Sun, Jun 18, 2006 - Page 22 News List

World Cup: If the competition's too tough, consider emigrating

SKILL GLUT What do countries like Brazil do if they have too many good players? Lose them to other countries who will have them in their sides

DPA , BERLIN

Japan defender Alessandro Santos.

PHOTO: AFP

Playing for your country is the greatest honor in soccer and if you can't quite manage it, then why not play for another country? That could be quite an honor as well.

Brazilian-born winger Alessandro Santos, aka Alex, was never going to make Brazil's starting 11 but he has been a regular in Japan's side since 2002.

The former Urawa Red Diamonds player hasn't just given himself the chance to play international soccer by switching allegiances, he has gained the adoration of thousands of love-struck Asian female fans. He would never have got that in Sao Paulo.

Francileudo Dos Santos Silva, another who would never have played for Brazil, spearheads Tunisia's attack.

He was discovered by Belgian club Standard Liege while playing for Sampaio, but moved on to Tunisia after a while. He was asked to take out Tunisian citizenship, but declined, hoping still to play for the selecao.

When he realized that this would not happen, he started playing for the North Africans, helping them to the 2004 African Cup of Nations.

Other "Brazilians" at this World Cup not wearing the yellow jersey include Deco.

The Barcelona midfielder was born in Sao Bernado but is also a Portuguese citizen. He was called up to the Portugal squad after being constantly overlooked by the country of his birth.

He made them sorry for overlooking him when he made his Portugal debut against Brazil in March 2003 and scored the goal that gave Portugal their first victory over the South Americans in 37 years.

Mexican striker Zinha is another of the Brazilian-born players doing duty in a foreign jersey.

But it is not only Brazilians who have opted to play for another country. You have Ghanaians playing for Togo, Ivorians playing for Switzerland and France, Nigerians for Togo and the US, and Argentines turning out for Spain and Mexico.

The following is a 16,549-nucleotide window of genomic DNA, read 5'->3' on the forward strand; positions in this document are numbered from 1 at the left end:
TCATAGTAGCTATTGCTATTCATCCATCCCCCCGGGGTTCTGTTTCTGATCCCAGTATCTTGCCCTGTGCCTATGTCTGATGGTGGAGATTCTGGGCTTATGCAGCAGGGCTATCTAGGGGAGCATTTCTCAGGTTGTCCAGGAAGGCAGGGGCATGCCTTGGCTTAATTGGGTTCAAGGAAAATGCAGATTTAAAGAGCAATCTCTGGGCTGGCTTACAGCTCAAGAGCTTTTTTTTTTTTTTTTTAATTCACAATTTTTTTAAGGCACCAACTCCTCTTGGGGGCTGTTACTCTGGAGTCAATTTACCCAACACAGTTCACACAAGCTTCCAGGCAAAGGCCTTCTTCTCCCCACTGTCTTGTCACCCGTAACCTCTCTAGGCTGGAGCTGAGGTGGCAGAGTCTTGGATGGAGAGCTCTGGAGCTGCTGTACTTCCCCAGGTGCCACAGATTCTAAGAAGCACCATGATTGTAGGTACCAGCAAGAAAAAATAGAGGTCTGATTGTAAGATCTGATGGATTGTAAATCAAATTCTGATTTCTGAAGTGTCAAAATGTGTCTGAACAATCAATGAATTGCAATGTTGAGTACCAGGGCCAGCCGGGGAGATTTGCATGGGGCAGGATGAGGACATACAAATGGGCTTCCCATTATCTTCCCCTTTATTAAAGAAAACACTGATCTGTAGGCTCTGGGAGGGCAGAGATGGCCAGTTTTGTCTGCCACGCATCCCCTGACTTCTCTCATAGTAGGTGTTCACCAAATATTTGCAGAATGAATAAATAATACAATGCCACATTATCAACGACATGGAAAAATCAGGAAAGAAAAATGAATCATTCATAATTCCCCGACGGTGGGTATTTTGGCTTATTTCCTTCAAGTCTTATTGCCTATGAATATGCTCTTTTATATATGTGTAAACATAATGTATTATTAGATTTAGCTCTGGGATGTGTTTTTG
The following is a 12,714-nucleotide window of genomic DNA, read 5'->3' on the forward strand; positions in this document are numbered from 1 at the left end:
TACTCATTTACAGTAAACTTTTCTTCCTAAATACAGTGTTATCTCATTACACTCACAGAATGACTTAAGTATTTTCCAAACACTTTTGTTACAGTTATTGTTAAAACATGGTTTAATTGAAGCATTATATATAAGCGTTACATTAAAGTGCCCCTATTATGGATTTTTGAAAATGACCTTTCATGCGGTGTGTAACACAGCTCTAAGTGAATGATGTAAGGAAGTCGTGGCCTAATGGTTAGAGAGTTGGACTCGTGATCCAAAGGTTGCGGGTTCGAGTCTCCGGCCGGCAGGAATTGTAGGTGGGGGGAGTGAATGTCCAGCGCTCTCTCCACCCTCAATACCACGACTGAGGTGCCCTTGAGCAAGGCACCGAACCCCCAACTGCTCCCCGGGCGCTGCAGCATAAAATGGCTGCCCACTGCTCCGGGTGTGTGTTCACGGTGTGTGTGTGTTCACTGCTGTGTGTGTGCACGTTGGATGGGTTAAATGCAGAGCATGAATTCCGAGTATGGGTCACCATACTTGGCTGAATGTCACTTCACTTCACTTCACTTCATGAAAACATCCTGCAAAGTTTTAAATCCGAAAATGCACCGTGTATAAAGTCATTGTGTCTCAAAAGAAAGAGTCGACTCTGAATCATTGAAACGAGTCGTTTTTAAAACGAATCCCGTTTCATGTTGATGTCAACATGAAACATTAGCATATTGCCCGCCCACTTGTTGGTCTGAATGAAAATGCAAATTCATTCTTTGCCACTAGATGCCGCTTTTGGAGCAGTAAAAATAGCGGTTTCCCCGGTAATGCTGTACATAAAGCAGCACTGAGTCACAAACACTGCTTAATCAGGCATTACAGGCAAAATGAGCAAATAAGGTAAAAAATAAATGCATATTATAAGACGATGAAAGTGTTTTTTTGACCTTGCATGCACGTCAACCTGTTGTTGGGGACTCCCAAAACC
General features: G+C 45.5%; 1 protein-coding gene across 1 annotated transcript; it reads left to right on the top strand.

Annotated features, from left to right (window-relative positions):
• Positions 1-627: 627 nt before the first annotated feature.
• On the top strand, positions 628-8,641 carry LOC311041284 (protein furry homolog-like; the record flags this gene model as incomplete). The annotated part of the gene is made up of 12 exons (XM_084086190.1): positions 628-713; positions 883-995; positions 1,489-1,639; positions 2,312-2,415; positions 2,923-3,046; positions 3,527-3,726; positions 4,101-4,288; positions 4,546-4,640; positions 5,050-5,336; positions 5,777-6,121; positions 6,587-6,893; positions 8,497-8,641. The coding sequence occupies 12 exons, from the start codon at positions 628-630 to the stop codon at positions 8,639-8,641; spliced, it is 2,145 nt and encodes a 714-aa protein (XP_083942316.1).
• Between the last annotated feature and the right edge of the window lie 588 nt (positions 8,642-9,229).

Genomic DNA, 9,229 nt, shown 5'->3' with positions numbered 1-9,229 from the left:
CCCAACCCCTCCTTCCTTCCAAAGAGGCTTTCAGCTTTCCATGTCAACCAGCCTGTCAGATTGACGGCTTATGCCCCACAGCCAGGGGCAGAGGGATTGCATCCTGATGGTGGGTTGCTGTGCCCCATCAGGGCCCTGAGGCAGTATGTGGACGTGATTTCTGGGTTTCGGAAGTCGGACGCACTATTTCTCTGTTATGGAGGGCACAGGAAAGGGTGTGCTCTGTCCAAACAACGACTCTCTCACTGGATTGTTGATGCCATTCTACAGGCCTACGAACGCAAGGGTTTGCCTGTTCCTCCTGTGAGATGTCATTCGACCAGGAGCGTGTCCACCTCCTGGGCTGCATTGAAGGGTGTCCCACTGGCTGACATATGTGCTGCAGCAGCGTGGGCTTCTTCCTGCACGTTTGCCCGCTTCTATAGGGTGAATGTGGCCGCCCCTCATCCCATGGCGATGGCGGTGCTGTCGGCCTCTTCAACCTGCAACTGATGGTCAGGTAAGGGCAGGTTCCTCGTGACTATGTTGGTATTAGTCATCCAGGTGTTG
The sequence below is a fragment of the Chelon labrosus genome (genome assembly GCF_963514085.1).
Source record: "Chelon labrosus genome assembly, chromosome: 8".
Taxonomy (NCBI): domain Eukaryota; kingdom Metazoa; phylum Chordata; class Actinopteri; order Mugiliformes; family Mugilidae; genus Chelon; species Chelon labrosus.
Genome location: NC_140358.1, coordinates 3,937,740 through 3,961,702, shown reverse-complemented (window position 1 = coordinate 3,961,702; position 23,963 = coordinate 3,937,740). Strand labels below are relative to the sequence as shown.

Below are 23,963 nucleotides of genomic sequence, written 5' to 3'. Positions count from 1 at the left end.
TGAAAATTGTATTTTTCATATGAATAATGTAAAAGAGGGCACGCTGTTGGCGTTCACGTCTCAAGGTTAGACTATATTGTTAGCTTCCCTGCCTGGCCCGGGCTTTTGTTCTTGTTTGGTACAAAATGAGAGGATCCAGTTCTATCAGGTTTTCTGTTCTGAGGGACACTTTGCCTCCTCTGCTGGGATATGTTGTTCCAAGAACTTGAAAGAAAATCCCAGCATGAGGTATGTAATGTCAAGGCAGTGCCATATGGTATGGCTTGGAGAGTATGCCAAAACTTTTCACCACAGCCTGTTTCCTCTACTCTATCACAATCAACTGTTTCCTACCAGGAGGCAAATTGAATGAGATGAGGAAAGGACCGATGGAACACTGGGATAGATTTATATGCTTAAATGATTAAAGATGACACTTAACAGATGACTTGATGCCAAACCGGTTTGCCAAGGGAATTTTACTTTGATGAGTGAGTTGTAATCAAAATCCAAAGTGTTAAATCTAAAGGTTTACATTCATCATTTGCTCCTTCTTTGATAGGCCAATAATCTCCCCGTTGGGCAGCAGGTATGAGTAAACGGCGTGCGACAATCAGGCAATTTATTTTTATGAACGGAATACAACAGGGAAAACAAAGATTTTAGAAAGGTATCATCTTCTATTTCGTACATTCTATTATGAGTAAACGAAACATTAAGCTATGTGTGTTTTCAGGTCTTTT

And then there is the Trinidad and Tobago team, where to be born on either of the islands is more the exception than the rule.

Had it not been for the stubbornness of Dutch Immigration Minister Rita Verdonk, this World Cup could have seen the first brother versus brother duel.

Ivory Coast-born Saloman Kalou was told by Netherlands coach Marco van Basten that he would be in his World Cup squad if granted Dutch citizenship, but Verdonk refused to fast-track the application. Had she not done so, Kalou could have ended up playing against his brother Bonaventure Kalou, who captains the Ivory Coast.

Polish-born German internationals Miroslav Klose and Lukas Podolski did play against Poland at these finals.

Klose was born in Opole in 1978 but has lived in Germany for almost 20 years.

He said: "I was eight-and-a-half when I came to Germany and football was a means of integration for me."

His striking partner Lukas Podolski was also born in Poland and raised in Germany. Under different circumstances, they might have lined up against the Germans, not for them.

Oliver Neuville and Gerald Asamoah are two other foreign-born players in the German squad.

Asamoah was born in Ghana and lived there till he was 12. He was invited to play for the Black Stars and traveled to Ghana for an African Cup of Nations qualifier against Mozambique.

After sitting in the hot African sun on a hard wooden bench for 90 minutes watching his compatriots battle out a 1-0 victory, he took the -- some would say wise -- decision that his future lay with Germany.

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